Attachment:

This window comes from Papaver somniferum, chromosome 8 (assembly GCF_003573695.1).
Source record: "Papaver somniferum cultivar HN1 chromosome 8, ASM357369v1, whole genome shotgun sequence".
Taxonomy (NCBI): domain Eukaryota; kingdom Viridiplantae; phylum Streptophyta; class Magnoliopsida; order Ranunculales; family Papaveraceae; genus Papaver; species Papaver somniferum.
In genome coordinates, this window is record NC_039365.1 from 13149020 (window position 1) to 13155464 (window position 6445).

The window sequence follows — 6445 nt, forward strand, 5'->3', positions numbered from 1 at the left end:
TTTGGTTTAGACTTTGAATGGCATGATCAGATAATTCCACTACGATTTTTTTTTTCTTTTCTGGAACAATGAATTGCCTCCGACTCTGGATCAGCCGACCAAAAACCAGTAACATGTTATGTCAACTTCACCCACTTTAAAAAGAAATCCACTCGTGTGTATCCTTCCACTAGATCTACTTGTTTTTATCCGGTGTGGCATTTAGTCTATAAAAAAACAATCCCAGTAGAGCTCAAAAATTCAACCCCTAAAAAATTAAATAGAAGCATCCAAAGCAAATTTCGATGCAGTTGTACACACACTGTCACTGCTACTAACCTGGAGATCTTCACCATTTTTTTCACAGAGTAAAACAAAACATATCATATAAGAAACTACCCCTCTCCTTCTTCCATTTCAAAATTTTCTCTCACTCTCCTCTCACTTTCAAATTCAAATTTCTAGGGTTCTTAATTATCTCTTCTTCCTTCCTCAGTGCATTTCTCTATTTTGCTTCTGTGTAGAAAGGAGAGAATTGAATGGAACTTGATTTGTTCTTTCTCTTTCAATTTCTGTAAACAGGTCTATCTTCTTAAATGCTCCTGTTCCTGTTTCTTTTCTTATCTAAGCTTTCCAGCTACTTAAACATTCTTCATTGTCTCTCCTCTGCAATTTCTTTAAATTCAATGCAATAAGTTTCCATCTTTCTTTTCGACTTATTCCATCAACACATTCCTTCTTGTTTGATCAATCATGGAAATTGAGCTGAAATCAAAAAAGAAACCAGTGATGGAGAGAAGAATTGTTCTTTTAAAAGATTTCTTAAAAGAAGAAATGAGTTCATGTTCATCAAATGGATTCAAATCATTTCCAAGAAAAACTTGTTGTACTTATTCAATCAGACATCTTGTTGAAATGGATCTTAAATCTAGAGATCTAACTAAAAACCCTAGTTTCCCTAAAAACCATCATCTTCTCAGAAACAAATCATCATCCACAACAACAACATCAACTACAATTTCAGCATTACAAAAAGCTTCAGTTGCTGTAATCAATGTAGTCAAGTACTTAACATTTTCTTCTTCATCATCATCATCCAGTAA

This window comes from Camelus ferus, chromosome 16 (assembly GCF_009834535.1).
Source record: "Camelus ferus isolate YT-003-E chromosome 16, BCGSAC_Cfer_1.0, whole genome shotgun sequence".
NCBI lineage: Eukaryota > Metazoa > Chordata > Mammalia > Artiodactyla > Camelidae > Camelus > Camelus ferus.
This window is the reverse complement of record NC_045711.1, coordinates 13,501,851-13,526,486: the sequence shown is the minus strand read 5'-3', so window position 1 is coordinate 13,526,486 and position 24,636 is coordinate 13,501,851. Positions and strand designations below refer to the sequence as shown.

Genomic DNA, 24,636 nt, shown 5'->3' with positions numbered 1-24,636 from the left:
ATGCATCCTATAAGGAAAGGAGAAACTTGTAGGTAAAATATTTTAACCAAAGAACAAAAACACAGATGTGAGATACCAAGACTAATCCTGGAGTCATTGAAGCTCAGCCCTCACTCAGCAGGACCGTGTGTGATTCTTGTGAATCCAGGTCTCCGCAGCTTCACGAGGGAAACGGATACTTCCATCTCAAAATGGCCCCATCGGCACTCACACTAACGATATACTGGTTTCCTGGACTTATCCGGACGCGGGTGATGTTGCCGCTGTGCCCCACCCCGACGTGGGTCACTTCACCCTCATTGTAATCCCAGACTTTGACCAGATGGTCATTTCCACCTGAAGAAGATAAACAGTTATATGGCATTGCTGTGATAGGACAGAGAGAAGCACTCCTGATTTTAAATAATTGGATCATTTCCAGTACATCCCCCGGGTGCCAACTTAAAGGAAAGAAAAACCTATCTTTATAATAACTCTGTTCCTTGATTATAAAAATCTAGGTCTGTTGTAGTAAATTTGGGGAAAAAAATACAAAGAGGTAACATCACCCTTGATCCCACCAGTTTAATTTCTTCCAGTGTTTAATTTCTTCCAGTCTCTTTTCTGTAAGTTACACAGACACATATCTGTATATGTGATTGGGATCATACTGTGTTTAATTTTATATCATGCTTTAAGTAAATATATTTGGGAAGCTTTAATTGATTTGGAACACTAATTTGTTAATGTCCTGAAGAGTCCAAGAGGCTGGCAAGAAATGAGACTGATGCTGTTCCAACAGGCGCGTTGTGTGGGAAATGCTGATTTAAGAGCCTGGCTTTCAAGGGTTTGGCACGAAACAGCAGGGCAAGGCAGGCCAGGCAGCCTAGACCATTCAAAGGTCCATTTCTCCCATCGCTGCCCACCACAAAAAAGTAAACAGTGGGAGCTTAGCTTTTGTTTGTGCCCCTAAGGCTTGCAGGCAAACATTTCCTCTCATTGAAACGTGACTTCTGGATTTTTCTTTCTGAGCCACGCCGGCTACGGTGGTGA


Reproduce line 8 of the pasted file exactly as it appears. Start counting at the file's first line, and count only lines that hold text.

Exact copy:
Source record: "Camelus ferus isolate YT-003-E chromosome 16, BCGSAC_Cfer_1.0, whole genome shotgun sequence".